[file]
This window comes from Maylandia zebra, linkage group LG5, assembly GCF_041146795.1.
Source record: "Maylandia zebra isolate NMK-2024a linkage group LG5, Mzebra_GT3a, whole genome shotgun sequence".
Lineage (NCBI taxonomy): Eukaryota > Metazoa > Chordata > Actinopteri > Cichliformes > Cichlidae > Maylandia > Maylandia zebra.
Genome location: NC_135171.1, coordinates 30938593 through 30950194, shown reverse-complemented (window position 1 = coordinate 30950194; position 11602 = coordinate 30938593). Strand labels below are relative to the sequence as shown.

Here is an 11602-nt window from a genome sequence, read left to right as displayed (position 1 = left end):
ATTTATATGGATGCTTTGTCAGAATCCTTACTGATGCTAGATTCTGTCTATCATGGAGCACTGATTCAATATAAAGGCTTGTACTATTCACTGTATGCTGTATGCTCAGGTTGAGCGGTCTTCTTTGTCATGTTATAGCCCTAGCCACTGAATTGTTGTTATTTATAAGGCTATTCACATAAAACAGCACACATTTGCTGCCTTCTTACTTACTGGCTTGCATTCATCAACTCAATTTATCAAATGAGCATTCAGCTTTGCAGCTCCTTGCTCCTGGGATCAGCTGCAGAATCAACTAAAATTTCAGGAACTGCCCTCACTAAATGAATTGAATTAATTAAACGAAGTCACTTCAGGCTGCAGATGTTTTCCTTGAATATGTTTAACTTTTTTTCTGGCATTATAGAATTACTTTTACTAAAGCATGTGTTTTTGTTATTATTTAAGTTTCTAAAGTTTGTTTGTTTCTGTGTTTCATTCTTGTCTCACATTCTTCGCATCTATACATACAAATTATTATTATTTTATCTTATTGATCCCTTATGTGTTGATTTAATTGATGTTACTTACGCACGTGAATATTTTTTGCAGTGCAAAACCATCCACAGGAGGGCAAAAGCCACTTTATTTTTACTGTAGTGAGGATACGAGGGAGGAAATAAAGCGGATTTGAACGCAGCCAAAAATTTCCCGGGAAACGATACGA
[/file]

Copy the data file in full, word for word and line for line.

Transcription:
This window comes from Maylandia zebra, linkage group LG5, assembly GCF_041146795.1.
Source record: "Maylandia zebra isolate NMK-2024a linkage group LG5, Mzebra_GT3a, whole genome shotgun sequence".
Lineage (NCBI taxonomy): Eukaryota > Metazoa > Chordata > Actinopteri > Cichliformes > Cichlidae > Maylandia > Maylandia zebra.
Genome location: NC_135171.1, coordinates 30938593 through 30950194, shown reverse-complemented (window position 1 = coordinate 30950194; position 11602 = coordinate 30938593). Strand labels below are relative to the sequence as shown.

Here is an 11602-nt window from a genome sequence, read left to right as displayed (position 1 = left end):
ATTTATATGGATGCTTTGTCAGAATCCTTACTGATGCTAGATTCTGTCTATCATGGAGCACTGATTCAATATAAAGGCTTGTACTATTCACTGTATGCTGTATGCTCAGGTTGAGCGGTCTTCTTTGTCATGTTATAGCCCTAGCCACTGAATTGTTGTTATTTATAAGGCTATTCACATAAAACAGCACACATTTGCTGCCTTCTTACTTACTGGCTTGCATTCATCAACTCAATTTATCAAATGAGCATTCAGCTTTGCAGCTCCTTGCTCCTGGGATCAGCTGCAGAATCAACTAAAATTTCAGGAACTGCCCTCACTAAATGAATTGAATTAATTAAACGAAGTCACTTCAGGCTGCAGATGTTTTCCTTGAATATGTTTAACTTTTTTTCTGGCATTATAGAATTACTTTTACTAAAGCATGTGTTTTTGTTATTATTTAAGTTTCTAAAGTTTGTTTGTTTCTGTGTTTCATTCTTGTCTCACATTCTTCGCATCTATACATACAAATTATTATTATTTTATCTTATTGATCCCTTATGTGTTGATTTAATTGATGTTACTTACGCACGTGAATATTTTTTGCAGTGCAAAACCATCCACAGGAGGGCAAAAGCCACTTTATTTTTACTGTAGTGAGGATACGAGGGAGGAAATAAAGCGGATTTGAACGCAGCCAAAAATTTCCCGGGAAACGATACGA